In August, three months after becoming Nigeria’s president, Muhammadu Buhari ordered his nation’s military to end Boko Haram’s insurgency in the northeast of the country by the end of the year. That deadline will come and go, but Boko Haram terrorism will likely remain. In fact, it is threatening to spread to Nigeria’s neighbors.
Buhari, a retired army general, came to office promising a tougher stance against the notorious Islamist group. His government has made progress, but its successes haven’t been sufficient enough to stop Boko Haram. In fact, as Foreign Policy wrote, “the group is as deadly as ever.”
“I think it’s pretty impossible for them to meet the deadline,” said Nigerian security analyst Fulan Nasrullah. “Boko Haram is still in control of Borno North senatorial district. There are still attacks occurring in Chibok, Buratai, Gwoza (in Borno state) and Buni Yadi (in Yobe), as well as in the Gulak region of northern Adamawa.”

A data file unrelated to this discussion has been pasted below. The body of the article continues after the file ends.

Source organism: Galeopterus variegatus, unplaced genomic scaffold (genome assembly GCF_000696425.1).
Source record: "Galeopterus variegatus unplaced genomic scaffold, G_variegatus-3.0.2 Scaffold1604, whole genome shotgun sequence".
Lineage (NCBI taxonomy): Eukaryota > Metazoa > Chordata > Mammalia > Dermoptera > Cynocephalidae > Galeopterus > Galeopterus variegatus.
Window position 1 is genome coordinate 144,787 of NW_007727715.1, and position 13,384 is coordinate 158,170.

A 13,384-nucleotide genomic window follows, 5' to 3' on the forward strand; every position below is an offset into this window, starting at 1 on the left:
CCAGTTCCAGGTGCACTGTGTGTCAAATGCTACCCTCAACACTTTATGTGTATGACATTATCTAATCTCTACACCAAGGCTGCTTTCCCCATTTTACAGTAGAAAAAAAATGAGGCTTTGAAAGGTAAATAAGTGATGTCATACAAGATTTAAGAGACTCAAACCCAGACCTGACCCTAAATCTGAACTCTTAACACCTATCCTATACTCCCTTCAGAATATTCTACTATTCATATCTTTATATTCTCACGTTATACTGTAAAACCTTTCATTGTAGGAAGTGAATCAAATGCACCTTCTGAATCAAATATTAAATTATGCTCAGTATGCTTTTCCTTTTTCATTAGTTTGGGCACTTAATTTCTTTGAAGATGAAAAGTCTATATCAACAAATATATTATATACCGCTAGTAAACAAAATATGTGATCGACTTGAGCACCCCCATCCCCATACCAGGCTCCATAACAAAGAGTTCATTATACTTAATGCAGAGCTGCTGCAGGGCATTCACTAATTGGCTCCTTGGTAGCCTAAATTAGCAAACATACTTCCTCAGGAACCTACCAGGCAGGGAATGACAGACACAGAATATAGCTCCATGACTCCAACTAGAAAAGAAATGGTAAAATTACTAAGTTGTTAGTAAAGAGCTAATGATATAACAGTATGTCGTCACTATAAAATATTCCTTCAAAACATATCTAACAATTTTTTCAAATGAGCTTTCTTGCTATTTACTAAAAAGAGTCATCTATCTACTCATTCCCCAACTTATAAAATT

Even President Buhari acknowledged on December 7 that his deadline may be shifted.
In November alone, the al Qaeda-related, Islamic State-allied terrorist group killed more than 65 people in Nigeria. In one attack, the assailant was an 11-year-old girl. She killed 14 people.
Since Buhari began his presidency, Boko Haram has murdered 2,000 people. The terrorist group has killed more than 20,000 people and displaced more than 2 million others since the current insurgency in Nigeria began in 2009.
In neighboring Niger in October and November, the group killed about 20 people and burned more than 50 houses in what Col. Mahamadou Abou Tarka described as “scorched-earth” attacks. “Mosques, grocery stores, homes, vehicles, motorbikes—Boko Haram burns everything in its path,” he said. In October and December in neighboring Chad, Boko Haram conducted two triple-suicide bombings that killed almost 70 people.
During that period, the group also orchestrated twin attacks by women suicide bombers in Cameroon, killing six people.
Nigeria, Niger, Chad, Cameroon and Benin have pledged to contribute personnel to an 8,700-strong task force to fight Boko Haram.
The European Union has expressed its concern over Boko Haram’s growing threat in the region, vowing to “use all available means to help in the fight against terrorism” in West and North Africa.